What is the Criminal Defense Process in Tennessee?

Have you ever been arrested or charged with a crime in Tennessee? If so, you’re likely feeling overwhelmed and confused about what to do next. The criminal justice system can be complex and intimidating, even for those who have never been in trouble with the law before.

At Nash Law, we understand the stress and anxiety that comes with facing criminal charges. We are dedicated to providing our clients with the highest quality legal representation and guidance throughout the criminal defense process.

In this blog post, we will provide a general overview of the criminal defense process in Tennessee. Understanding the criminal defense process can help you make informed decisions about your case. It is important to remember that you have rights, and you should not hesitate to speak to an experienced criminal defense attorney if you have been arrested or charged with a crime.

The Stages of a Criminal Defense Process in Tennessee

The criminal defense process in Tennessee can be broken down into several general stages:

The Initial Arrest

If you are arrested for a crime in Tennessee, the police will take you into custody and book you into jail. You will be fingerprinted, photographed, and asked to provide basic biographical information. You will also be informed of your constitutional rights, which include the right to remain silent and the right to an attorney.

It is important to exercise your right to remain silent and request your attorney immediately. Do not answer any questions about the alleged crime or the circumstances surrounding your arrest. Anything you say can be used against you in court.

The Arraignment

Your first court appearance will likely be an arraignment. This is where you will be asked to plead not guilty, guilty, or no contest. It is important to consult with your attorney before entering a plea, as this decision can have significant consequences for your case.

Your attorney will advise you on the potential strengths and weaknesses of your case and help you choose the best plea option. In many cases, entering a plea of not guilty is the best course of action, as it preserves your right to go to trial and challenge the prosecution’s case.

Pre-Trial Release

Depending on the severity of the charges against you, you may be eligible for pre-trial release. This means that you will be released from jail while your case is pending. There are different types of pre-trial release, such as bond, personal recognizance, and supervised release. Your attorney can help you obtain pre-trial release and ensure that you comply with all release conditions.


After the arraignment, both the prosecution and the defense will have the opportunity to gather evidence and exchange information with each other. This is known as discovery. During discovery, you and your attorney may request access to police reports, witness statements, and other evidence that the prosecution intends to use against you. You may also be deposed, which is a formal interview where you are asked questions under oath.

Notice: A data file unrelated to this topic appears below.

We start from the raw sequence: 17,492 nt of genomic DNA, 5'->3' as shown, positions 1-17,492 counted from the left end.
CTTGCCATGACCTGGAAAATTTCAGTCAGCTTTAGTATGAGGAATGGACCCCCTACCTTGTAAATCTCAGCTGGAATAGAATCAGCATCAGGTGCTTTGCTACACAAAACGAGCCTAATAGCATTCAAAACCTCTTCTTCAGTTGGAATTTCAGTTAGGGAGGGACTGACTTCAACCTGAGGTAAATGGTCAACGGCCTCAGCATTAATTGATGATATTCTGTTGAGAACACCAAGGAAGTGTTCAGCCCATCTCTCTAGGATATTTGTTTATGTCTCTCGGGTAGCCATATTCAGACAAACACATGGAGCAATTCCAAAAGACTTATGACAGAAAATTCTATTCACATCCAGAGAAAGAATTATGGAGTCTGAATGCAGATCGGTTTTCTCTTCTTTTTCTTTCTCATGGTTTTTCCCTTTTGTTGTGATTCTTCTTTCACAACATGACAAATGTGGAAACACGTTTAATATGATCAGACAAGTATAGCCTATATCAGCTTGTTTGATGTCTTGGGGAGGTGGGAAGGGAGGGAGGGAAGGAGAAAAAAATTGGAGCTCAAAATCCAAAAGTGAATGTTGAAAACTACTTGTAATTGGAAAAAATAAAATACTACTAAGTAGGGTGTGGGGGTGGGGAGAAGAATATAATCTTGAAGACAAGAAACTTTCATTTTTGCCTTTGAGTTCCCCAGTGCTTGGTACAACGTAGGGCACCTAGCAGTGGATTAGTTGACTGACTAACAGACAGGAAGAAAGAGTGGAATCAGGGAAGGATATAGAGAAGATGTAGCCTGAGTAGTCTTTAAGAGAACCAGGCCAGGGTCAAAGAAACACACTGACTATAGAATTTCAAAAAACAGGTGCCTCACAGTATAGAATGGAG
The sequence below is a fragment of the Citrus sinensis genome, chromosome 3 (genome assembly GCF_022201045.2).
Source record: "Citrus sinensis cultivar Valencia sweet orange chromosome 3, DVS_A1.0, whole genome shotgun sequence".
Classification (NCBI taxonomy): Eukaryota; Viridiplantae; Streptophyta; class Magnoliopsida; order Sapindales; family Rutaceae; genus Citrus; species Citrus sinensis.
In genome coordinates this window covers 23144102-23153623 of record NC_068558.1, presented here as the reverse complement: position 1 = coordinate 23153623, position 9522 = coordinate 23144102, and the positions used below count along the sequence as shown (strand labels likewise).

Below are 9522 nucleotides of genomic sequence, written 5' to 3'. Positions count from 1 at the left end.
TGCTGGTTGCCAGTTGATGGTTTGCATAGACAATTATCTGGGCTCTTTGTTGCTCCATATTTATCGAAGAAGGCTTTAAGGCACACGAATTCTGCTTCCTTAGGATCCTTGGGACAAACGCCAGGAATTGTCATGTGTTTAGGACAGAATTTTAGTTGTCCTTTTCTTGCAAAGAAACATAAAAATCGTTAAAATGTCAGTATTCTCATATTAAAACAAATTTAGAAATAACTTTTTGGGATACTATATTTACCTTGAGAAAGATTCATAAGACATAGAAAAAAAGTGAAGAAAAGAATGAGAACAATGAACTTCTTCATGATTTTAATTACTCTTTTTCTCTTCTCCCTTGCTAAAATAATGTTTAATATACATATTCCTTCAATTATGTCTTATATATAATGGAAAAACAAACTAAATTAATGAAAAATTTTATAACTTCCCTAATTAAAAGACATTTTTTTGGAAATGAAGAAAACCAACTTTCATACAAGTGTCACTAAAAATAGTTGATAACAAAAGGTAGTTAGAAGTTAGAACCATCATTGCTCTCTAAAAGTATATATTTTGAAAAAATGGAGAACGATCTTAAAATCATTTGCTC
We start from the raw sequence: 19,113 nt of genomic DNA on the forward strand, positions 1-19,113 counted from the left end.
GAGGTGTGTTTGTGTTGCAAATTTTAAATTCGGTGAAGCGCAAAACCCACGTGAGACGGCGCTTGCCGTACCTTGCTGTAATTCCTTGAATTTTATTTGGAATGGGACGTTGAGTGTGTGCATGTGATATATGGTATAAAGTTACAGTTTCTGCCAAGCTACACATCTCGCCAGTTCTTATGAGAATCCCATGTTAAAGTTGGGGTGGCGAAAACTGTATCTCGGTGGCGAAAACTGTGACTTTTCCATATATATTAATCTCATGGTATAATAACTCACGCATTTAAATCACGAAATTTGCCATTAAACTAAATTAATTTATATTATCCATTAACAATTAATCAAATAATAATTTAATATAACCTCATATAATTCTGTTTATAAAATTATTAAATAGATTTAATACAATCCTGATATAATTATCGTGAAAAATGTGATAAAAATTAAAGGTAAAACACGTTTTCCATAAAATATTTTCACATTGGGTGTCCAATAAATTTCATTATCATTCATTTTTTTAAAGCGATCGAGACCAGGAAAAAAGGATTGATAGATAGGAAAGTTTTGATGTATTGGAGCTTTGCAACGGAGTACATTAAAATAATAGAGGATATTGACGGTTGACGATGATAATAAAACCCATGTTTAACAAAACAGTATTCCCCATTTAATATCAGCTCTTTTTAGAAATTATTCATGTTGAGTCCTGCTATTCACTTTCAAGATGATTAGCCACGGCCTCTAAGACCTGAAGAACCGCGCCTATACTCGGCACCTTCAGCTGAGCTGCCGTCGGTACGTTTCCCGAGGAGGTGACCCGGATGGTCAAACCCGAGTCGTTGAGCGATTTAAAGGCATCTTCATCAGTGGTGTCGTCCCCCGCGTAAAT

It is important to cooperate with discovery to the extent possible, but your attorney can advise you on how to protect your rights and avoid making any incriminating statements.


In many cases, the criminal charges against you can be resolved through plea negotiations. This means that you agree to plead guilty to a lesser charge in exchange for a more lenient sentence. Your attorney will represent you in plea negotiations and advise you on whether accepting a plea bargain is in your best interests.

Plea negotiations can be a complex process, and it is important to have an experienced attorney on your side to ensure that you get a fair deal.


If your case goes to trial, you have the right to a jury trial. At trial, the prosecution will present their evidence and argue that you are guilty beyond a reasonable doubt. You and your attorney will have the opportunity to present your defense and argue that you are not guilty. The jury will then deliberate and decide whether you are guilty or not guilty.


If you are found guilty, you will be sentenced by the judge. The sentence could include jail time, probation, fines, and other penalties.


If you are unhappy with the outcome of your case, you may have the right to appeal. An appeal is not a new trial, but rather a review of the trial record for errors that may have affected the outcome of your case.

What to Do If You Are Arrested

Remember your rights! If you are arrested in Tennessee, it is important to:

  • Remain silent: Do not say anything to the police without your attorney present. You have the right to remain silent, and anything you say can be used against you in court.
  • Contact your criminal defense attorney: As soon as possible, contact your criminal defense attorney in Tennessee. Your attorney will advise you of your rights, protect your interests, and guide you through the criminal justice process.

Nash Law is Here to Help You Through the Criminal Defense Process in Tennessee

If you have been arrested or charged with a crime in Tennessee, contact Nash Law in Nashville today for a free consultation. We are experienced criminal defense attorneys who are dedicated to protecting your rights and fighting for the best possible outcome in your case.

We understand that the criminal justice system can be complex and confusing. We are here to help you navigate the process and protect your rights. Contact us today at 615-NASH-LAW to learn more about how we can help you through the criminal defense process.

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